Noon - 1:30 pm Lunch

1:30 - 3:30 pm Paper Session: Concepts of Space, Scale, and the Visual Culture of Astronomy
Organizer: Pedro Raposo, Adler Planetarium (session abstract)

“Cosmic Structures Expressed and Revitalized in the Mesoamerican World,” Elizabeth I. Pope, Art Institute of Chicago (abstract)

“Representing Space Below and Above the Earth’s Surface in Early Modern Florence: Dante, Galileo, and Stradano,” Lia Markey, Newberry Library (abstract)

“Sizes of Celestial Bodies: An Image from the Harmonia Macrocosmica of Andreas Cellarius,” Christopher M. Graney, Jefferson Community and Technical College, Louisville, KY (abstract)

“Scale in Astronomical Illustrations: A Historical Survey,” Pedro M. P. Raposo, Adler Planetarium (abstract)

“Fabric of the Universe: Exploring the Cosmic Web in 3-Dimensional Woven Textiles,” Isaac Facio, Art Institute of Chicago (abstract)

3:30 - 4:00 pm Break

4:00 - 5:30 pm Paper Session: Images in Medieval and Renaissance Astronomy and Natural Philosophy (session abstract)

“Bi-Visible Venus in the Medieval Cosmos: Using Heliocentric Diagrams to Explain a Rare Celestial Event,” James Brannon, Independent Scholar (abstract)

“Visualizing the Configuration (hayʿa): Manuscript Images and Text in Islamic Astronomy Education and Research,” Scott Trigg, University of Hong Kong (abstract)

“Geometric Figures in Medieval Pedagogy—A Bridge Between Campanus of Novara’s translation and the Almagest,” Joseph Baxley, University of Notre Dame (abstract)

5:30 - 6:00 pm Book event celebrating Adler sundial catalog by Sara J. Schechner, David P. Wheatland Curator Collection of Historical Scientific Instruments, Harvard University
Saturday, June 22 Workshop continues in 210–214 McKenna Hall
9:00 - 10:00 am Work-in-Progress Paper Session
Chair: Lan Quynh Nguyen, University of Notre Dame

“Photosensitive Imaging and William Herschel’s ‘Black-Making Rays’: On a Letter of John Herschel to François Arago,” Christophe Wall-Romana, University of Minnesota (abstract)

“Images of the Periodic Table That Encouraged the Discoveries of Nebulium, Helium, and Coronium,” Virginia Trimble, UCI & LCOGT (abstract)

10:00 - 10:30 am Break

10:30 am - Noon Panel: Discussion Panel: Astronomical Images in the Archive and Museum
Organizer: Omar W. Nasim, University of Regensburg

Sara Schechner, Harvard University
Louise Devoy, Greenwich Observatory

Noon - 1:30 pm Lunch

1:30 - 3:00 pm Paper Session: Starstruck: The Commercial Use of Astronomical Imagery (session abstract)

“Astronomical Imagery in Early Twentieth-Century Advertising: The Great Observatories,” Ken Rumstay, Valdosta State University (abstract)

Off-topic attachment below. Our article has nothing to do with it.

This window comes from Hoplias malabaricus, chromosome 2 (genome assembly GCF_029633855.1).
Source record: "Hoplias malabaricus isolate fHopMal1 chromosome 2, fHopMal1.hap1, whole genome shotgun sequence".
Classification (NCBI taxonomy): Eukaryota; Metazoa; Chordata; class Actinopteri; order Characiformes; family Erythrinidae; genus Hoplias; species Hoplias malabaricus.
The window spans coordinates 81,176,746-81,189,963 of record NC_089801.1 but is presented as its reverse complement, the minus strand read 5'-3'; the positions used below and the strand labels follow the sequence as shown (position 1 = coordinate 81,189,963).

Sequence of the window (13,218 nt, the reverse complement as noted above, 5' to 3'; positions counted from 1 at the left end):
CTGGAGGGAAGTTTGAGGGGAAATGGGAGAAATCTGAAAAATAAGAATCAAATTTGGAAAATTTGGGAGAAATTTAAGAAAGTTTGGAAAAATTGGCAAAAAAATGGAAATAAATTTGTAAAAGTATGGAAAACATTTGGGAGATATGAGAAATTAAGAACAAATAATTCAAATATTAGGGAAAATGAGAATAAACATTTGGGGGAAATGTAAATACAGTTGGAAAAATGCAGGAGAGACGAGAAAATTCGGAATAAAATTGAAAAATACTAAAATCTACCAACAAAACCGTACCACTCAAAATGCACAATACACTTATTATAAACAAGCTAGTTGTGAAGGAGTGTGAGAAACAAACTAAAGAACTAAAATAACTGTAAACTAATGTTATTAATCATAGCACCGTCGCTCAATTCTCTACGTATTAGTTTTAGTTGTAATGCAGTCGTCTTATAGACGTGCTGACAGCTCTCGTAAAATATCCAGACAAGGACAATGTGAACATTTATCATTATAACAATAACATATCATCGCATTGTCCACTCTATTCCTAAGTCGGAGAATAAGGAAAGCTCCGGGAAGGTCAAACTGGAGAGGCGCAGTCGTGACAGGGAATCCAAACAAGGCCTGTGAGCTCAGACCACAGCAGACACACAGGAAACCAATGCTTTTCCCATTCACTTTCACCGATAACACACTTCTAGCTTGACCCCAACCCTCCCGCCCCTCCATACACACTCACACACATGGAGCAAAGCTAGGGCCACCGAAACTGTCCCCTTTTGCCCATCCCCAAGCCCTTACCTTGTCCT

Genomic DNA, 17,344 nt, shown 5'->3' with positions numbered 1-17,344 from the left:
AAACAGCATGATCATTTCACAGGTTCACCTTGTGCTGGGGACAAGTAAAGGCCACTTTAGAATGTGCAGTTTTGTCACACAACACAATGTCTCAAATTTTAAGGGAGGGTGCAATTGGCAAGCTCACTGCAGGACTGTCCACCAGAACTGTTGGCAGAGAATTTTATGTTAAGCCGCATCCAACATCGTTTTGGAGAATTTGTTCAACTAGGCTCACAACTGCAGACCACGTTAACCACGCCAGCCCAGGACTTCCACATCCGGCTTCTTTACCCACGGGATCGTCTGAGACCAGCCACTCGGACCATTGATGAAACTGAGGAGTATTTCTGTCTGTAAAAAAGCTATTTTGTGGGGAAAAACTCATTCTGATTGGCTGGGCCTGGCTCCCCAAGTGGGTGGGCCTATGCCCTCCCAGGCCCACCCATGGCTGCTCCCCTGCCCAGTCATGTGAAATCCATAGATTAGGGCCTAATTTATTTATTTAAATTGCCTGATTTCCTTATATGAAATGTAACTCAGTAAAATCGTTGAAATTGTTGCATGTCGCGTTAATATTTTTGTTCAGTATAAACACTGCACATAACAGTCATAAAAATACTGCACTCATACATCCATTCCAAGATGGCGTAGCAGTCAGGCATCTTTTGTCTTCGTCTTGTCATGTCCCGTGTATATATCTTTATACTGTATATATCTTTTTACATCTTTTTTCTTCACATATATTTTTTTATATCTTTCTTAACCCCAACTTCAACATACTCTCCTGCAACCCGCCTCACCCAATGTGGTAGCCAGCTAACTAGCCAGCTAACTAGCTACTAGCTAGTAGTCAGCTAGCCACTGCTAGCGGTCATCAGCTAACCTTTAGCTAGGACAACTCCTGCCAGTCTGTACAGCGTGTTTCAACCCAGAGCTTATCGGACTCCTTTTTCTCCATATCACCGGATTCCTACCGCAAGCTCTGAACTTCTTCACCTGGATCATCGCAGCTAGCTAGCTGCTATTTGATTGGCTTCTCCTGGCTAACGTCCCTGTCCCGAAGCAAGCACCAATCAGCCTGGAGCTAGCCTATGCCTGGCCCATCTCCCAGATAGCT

“Bringing the Stars Home: Astronomical Advertising to Sell Goods,” Sara J. Schechner, Harvard University (abstract)

“Luring Visitors to the Royal Observatory: A Century of Advertising Posters on the London Underground,” Louise Devoy, Greenwich Observatory (abstract)

3:00 - 3:30 pm Break

3:30 - 5:00 pm Work-in-Progress Paper Session
Chair: Christopher M. Graney, Jefferson Community and Technical College, Louisville, KY

“Visual Media and the Yerkes Telescope in Late Nineteenth-Century Chicago,” Lee Minnerly, Independent Scholar (abstract)

“Communicating the History of Astronomy with Interactive Visualizations,” Todd Timberlake, Berry College (abstract)

“@HistAstro: The Impact of Images in the History of Astronomy on Tweeple in the Twitterverse,” Voula Saridakis, Museum of Science and Industry, Chicago (abstract)

5:00 - 5:30 pm Business Meeting

5:30 - 6:30 pm Free Time

6:30 pm Workshop banquet will be held in McKenna Hall, lower-level dining area (map location).
Following the meal, we will move upstairs to rooms 210–214 for the after-dinner lecture.

Invited Speaker Lecture:
“Astrophotography: Rethinking the History of Photography” (abstract)
Omar W. Nasim, University of Regensburg

Evening Observing Session at Notre Dame Observatory (weather permitting)
Planned: Viewing of the Sarah L. Krizmanich Telescope

Acknowledgments: Generous support for the workshop is provided by the Graduate Program in the History and Philosophy of Science, the Institute for Scholarship in the Liberal Arts (ISLA), the College of Science’s Nieuwland Lecture Series, the College of Arts and Letters, and the Department of Physics of the University of Notre Dame, as well as the Vatican Observatory Foundation and the Adler Planetarium.

© 2023 University of Notre Dame.     Image Credits